The test consists of 30 multiple-choice questions that test the pilot`s knowledge of ground risk mitigation, meteorology, and drone flight performance. How to be compliant from 31 December 2020? From 31 December 2020, as a drone operator, you must first register in the country where you reside or have your main place of activity. For more information, see the list of references to NAA drone websites by country under “Drones – National Aviation Authorities”. Are you planning to fly your drone to another country during this holiday? Then this article is important to you. Many people buy a drone to capture their best vacation moments from the air. If you plan to travel to Europe with your drone during the holiday season, you need to make sure you have the appropriate authorisations and licences from the European Union Aviation Safety Agency (EASA). Here`s a quick overview of the things you should remember. If you are not based in the EU and plan to visit and fly a drone in Europe, you will need to register as a drone operator with the National Aviation Authority (NAA) of the first EASA country where you wish to operate. This change, communicated by the European Commission in a circular dated 15 March, has become necessary as regulators have not yet provided drone manufacturers with the full list of harmonised standards that meet the requirements of class C0 to C6 drones and the rule of direct remote identification.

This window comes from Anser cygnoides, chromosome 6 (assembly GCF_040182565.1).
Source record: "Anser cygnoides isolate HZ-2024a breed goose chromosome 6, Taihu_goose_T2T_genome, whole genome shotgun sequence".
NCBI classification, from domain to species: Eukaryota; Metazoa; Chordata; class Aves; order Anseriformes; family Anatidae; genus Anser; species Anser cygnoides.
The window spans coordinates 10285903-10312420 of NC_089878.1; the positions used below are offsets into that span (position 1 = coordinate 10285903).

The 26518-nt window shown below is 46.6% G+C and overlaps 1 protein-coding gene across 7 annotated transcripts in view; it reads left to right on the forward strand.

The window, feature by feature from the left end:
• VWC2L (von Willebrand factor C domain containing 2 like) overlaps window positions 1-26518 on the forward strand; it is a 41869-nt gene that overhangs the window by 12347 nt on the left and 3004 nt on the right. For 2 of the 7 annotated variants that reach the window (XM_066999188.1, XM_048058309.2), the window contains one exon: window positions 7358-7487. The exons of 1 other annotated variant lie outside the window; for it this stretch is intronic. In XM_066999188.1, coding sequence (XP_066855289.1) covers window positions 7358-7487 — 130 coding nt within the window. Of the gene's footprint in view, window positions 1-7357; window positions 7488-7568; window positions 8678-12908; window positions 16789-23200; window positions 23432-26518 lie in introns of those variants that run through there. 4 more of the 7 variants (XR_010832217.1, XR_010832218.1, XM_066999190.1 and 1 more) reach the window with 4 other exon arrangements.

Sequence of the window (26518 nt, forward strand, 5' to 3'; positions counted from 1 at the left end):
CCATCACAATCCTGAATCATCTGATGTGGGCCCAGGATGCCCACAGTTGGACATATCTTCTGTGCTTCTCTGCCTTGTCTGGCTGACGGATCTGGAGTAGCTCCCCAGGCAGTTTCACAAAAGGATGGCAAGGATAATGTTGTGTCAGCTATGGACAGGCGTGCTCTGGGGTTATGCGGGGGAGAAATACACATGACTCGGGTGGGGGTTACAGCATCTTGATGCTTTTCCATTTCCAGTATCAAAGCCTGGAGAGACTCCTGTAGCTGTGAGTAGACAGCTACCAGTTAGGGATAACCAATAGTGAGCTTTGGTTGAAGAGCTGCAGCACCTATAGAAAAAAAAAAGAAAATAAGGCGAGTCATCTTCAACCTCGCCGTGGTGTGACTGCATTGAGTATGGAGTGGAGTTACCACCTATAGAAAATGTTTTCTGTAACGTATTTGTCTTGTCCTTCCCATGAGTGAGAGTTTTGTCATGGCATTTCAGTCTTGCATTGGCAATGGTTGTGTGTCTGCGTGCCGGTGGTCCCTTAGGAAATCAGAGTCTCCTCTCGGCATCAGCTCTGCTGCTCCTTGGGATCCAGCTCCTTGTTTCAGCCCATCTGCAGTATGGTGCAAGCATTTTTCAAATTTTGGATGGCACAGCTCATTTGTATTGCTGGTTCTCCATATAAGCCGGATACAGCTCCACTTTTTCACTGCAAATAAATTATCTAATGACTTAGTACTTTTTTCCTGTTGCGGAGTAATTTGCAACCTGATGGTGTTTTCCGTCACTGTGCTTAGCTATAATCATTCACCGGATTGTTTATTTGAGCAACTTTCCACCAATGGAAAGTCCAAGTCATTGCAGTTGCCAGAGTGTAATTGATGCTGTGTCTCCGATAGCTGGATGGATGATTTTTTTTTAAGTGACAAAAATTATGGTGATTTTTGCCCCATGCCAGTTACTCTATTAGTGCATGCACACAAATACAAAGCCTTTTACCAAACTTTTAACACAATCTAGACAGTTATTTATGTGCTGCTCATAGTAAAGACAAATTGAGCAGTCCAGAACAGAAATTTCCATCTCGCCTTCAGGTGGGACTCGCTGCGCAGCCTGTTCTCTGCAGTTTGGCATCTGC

The specific category is reserved for drones that do not meet the above requirements in the open category due to their increased operational risk. Understanding the rules and responsibilities of each Member State is important for drone manufacturers. Do it right, and EASA aircraft certification makes it possible to do business with all European Member States: the first EASA certifications are in the process of being issued. If you get it wrong, you may end up with an aircraft that is not certified for the applications for which it was designed. If you are traveling within the European Union and want to bring your drone, EASA lists these special considerations for foreigners who want to fly drones: EU Regulations 2019/947 and 2019/945 set the framework for the safe operation of civilian drones in European airspace. They take a risk-based approach and therefore do not distinguish between recreational and commercial civilian drone activities. What they take into account is the weight and specifications of the civilian drone and the operation it is supposed to perform. The “specific” category includes riskier civilian drone operations for which the drone operator ensures safety by obtaining an operating licence from the competent national authority before commencing operation.